The second provisional agreement also failed to obtain sufficient support in the Council.

VS – 02/2024

On 16 February, the Belgian Council Presidency was unable to secure the necessary support from the member states for the provisional agreement about platform working that was reached in the trialogue. The wording used for the disputable presumption of employment, which should form the basis for determining the status of platform employees, remained controversial right up to the end and the Council failed to reach a consensus. Following the rejection of the agreement reached under the Spanish Council Presidency on 22 December 2023, this is the second time that a provisional agreement reached by the negotiators from the European Parliament and the Council did not gain a qualified majority in the Committee of Permanent Representatives (Coreper). This means that there is little hope that the dossier can be successfully completed before the end of the parliamentary work and the start of the EU election campaign.

Provisional agreement

On 8 February, the negotiators from the European Parliament and the Council agreed in their provisional agreement to adopt the chapter on "algorithmic management in the workplace" from the provisional agreement made in December without any changes being made to it. However, the section covering how the employment status is determined has undergone significant changes. There are no longer any harmonised conditions for triggering the disputable presumption of employment. A reference to "facts" has been included instead, which refers to control and management in accordance with the national laws applicable in the member states and taking the case law of the Court of Justice (ECJ) into consideration. The text simultaneously obliged the member states to create a disputable presumption of employment in their national systems - without going into the details as to how it should be applied.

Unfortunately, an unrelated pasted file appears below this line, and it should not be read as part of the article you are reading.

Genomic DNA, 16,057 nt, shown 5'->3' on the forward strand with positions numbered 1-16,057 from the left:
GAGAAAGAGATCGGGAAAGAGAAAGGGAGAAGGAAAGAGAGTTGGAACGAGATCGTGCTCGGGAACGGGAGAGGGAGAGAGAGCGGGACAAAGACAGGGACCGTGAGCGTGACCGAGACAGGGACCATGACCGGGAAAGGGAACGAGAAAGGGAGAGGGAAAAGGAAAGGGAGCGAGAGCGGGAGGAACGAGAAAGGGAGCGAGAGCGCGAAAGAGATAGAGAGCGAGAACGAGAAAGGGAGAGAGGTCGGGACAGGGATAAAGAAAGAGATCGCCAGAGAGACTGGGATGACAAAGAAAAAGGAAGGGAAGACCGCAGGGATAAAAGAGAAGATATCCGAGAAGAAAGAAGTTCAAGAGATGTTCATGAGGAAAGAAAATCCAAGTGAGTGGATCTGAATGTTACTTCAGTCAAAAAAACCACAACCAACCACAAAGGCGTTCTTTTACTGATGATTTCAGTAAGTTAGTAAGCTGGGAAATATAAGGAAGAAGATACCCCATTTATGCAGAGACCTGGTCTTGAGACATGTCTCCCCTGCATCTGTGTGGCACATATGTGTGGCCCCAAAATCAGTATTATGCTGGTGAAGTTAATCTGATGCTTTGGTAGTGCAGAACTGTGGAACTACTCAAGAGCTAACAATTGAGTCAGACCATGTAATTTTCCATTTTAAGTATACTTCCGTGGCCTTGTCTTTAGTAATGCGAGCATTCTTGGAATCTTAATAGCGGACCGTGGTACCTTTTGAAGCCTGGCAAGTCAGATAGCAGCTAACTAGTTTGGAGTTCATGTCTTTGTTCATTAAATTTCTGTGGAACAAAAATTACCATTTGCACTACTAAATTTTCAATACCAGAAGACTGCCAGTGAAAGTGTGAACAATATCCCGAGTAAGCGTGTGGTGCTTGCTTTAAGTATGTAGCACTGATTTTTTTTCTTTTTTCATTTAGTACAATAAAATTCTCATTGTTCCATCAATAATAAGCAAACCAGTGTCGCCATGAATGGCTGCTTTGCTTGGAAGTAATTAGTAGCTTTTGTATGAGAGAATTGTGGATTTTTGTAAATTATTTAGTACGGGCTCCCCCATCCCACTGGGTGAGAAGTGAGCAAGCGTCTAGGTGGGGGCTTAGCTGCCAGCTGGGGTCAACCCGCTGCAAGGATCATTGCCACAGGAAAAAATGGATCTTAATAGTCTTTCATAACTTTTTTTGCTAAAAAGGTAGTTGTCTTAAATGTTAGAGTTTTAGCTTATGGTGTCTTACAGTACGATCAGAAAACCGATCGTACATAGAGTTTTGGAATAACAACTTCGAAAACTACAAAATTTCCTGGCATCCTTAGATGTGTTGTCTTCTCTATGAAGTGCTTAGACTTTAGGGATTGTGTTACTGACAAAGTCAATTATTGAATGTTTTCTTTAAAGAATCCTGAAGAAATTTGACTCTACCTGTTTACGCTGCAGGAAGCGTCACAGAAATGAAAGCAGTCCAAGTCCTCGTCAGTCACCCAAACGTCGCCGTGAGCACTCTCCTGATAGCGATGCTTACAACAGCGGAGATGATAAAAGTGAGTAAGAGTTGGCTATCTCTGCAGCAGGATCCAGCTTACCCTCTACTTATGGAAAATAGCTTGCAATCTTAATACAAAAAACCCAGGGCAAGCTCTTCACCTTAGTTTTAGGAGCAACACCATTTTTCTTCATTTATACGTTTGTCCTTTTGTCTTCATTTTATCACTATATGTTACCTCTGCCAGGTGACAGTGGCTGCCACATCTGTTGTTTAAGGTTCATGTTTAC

However, the addition to the recitals requested by France, whereby an indicator of the disputable presumption of employment is not deemed to be fulfilled if this is a consequence of national law or trade union agreements, was not included in the agreement. The parliamentarians criticised the fact that digital labour platforms could undermine the status determinations by reaching agreements with non-representative or self-established trade unions.

Qualified majority

A qualified majority is needed in the Council to approve the draft law. At least 55 % of the member states, representing at least 65 % of the total population of the European Union (EU), must vote in favour of approval. Any abstentions thus count as votes against. Estonia, Germany, Greece and France abstained from voting. This means that more than the required 15 member states agreed on it. However, these 23 member states only represent 63.66 % of the European Union's (EU) population. This meant that the second criterion for a qualified majority was not met.

What's next?

The Belgian Council Presidency is still trying to organise a qualified majority and wants to discuss the dossier at ministerial level at the Employment, Social Policy, Health and Consumer Affairs Council (EPSCO). This is most likely the last opportunity to complete the dossier in this legislative term.